Eli Lilly and Co. agreed to pay up to $1.2 billion for 50 percent rights to two diabetes drugs developed by Germany-based Boehringer Ingelheim, including one on the cusp of market approval.
In exchange, Boehringer Ingelheim agreed to pay up to $650 million for 50 percent rights to two experimental insulins in Lilly’s pipeline, and it could buy rights to a third diabetes drug for another $525 million.
The five-drug deal, announced Tuesday morning, is a way for Lilly to have a shot at new sales quickly. In November it entered a three-year period in which U.S. and European patents will expire on five of its bestselling drugs, sapping roughly half Lilly's total revenue.
"Working together, we will comprise one of the most robust diabetes pipelines in the pharmaceutical industry,” John Lechleieter, CEO of Indianapolis-based Lilly, said in a statement. “For Lilly, this alliance expands our range of offerings for people with diabetes, strengthens our diabetes care capabilities and offers the prospect of near-term revenue opportunities as we address the upcoming loss of patent exclusivity for several of our products."
The leading diabetes drug developed by Boehringer Ingelheim, which has a research and development facility outside Columbus, Ohio, is called linagliptin. It’s an oral pill for Type 2 diabetics and is currently being reviewed by regulators in the United States, Europe and Japan.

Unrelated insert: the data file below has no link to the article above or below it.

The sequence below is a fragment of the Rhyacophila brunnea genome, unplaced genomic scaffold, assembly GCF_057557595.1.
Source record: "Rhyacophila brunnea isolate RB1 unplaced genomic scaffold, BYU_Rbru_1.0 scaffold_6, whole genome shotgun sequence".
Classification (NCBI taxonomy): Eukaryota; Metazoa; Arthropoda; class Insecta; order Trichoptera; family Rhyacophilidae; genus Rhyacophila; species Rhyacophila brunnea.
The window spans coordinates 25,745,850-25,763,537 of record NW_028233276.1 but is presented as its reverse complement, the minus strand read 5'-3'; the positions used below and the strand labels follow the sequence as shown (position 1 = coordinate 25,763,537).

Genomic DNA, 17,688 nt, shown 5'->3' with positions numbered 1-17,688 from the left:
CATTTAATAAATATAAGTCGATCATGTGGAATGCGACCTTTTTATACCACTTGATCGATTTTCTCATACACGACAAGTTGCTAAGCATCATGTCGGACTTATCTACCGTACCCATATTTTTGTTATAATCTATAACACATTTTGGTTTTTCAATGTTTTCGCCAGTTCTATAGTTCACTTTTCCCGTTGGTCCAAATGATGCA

The sales potential of linagliptin isn’t clear, as Boehringer is a closely held company. If approved, linagliptin would join a growing class of drugs, known as dipeptidyl peptidase-4 inhibitors, which analysts project could grow to $7 billion in global sales by 2015.
However, there are already two similar drugs on the market—Januvia, made by New Jersey-based Merck & Co. Inc., and Onglyza, made by U.K.-based AstraZeneca plc and New York-based Bristol-Myers Squibb Co.
Linagliptin is one of four other drugs being developed by drug companies in the same class.
"The big challenge will be that by the time linagliptin comes to the market, prescribers will have four to five years of experience with Januvia," Klaus Dugi, Boehringer’s head of medical affairs, told Bloomberg News in October 2009. "It will be an uphill battle to convince them of the benefits of linagliptin."
On the upside, linagliptin does not require a kidney test to determine the proper dose for a patient—a convenience factor that could give it an advantage over its competitors.
Boehringer’s other drug in the deal is also an oral diabetes pill, BI10773, which is in Phase 3 clinical trials.
Lilly contributed two experimental insulins: LY2605541 and LY2963016, which are expected to begin Phase 3 trials this year. Boehringer also could buy partial rights to a biotech drug in Phase 2 testing.
Lilly and Boehringer have worked together in the past on drugs, most notably the European rights to Cymbalta, an antidepressant that is Lilly’s No. 2 selling drug now. In August, Lilly paid $400 million to buy back those rights from Boehringer.
Because of the deal, Lilly will record a $300 million charge, or 27 cents per share. The company said it would factor the charge into its 2011 profit forecast, which it will issue on Jan. 27.